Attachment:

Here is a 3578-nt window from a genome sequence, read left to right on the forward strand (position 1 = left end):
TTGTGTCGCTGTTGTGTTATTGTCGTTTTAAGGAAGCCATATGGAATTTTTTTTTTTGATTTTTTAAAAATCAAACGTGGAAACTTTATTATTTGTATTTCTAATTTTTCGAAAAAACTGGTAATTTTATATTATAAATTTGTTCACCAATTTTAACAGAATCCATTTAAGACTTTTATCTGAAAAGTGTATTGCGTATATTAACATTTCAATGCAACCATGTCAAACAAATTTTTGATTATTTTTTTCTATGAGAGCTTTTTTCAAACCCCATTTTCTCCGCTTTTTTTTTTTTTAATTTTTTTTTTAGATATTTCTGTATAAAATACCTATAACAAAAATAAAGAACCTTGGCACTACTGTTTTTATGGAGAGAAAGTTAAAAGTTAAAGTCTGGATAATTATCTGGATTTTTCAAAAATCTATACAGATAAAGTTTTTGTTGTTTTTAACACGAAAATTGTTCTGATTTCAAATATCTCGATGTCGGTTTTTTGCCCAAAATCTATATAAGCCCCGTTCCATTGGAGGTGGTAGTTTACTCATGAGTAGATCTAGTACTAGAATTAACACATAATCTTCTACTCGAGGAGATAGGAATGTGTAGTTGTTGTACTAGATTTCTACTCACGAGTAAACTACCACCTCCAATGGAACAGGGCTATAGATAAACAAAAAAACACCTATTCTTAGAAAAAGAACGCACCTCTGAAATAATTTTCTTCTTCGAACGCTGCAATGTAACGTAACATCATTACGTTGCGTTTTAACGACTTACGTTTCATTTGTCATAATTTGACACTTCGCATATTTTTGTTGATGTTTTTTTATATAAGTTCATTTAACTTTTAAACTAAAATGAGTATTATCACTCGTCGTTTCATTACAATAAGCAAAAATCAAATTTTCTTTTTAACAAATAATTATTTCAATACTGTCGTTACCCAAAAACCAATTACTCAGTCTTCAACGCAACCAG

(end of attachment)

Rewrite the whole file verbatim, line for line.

Here is a 3578-nt window from a genome sequence, read left to right on the forward strand (position 1 = left end):
TTGTGTCGCTGTTGTGTTATTGTCGTTTTAAGGAAGCCATATGGAATTTTTTTTTTTGATTTTTTAAAAATCAAACGTGGAAACTTTATTATTTGTATTTCTAATTTTTCGAAAAAACTGGTAATTTTATATTATAAATTTGTTCACCAATTTTAACAGAATCCATTTAAGACTTTTATCTGAAAAGTGTATTGCGTATATTAACATTTCAATGCAACCATGTCAAACAAATTTTTGATTATTTTTTTCTATGAGAGCTTTTTTCAAACCCCATTTTCTCCGCTTTTTTTTTTTTTAATTTTTTTTTTAGATATTTCTGTATAAAATACCTATAACAAAAATAAAGAACCTTGGCACTACTGTTTTTATGGAGAGAAAGTTAAAAGTTAAAGTCTGGATAATTATCTGGATTTTTCAAAAATCTATACAGATAAAGTTTTTGTTGTTTTTAACACGAAAATTGTTCTGATTTCAAATATCTCGATGTCGGTTTTTTGCCCAAAATCTATATAAGCCCCGTTCCATTGGAGGTGGTAGTTTACTCATGAGTAGATCTAGTACTAGAATTAACACATAATCTTCTACTCGAGGAGATAGGAATGTGTAGTTGTTGTACTAGATTTCTACTCACGAGTAAACTACCACCTCCAATGGAACAGGGCTATAGATAAACAAAAAAACACCTATTCTTAGAAAAAGAACGCACCTCTGAAATAATTTTCTTCTTCGAACGCTGCAATGTAACGTAACATCATTACGTTGCGTTTTAACGACTTACGTTTCATTTGTCATAATTTGACACTTCGCATATTTTTGTTGATGTTTTTTTATATAAGTTCATTTAACTTTTAAACTAAAATGAGTATTATCACTCGTCGTTTCATTACAATAAGCAAAAATCAAATTTTCTTTTTAACAAATAATTATTTCAATACTGTCGTTACCCAAAAACCAATTACTCAGTCTTCAACGCAACCAG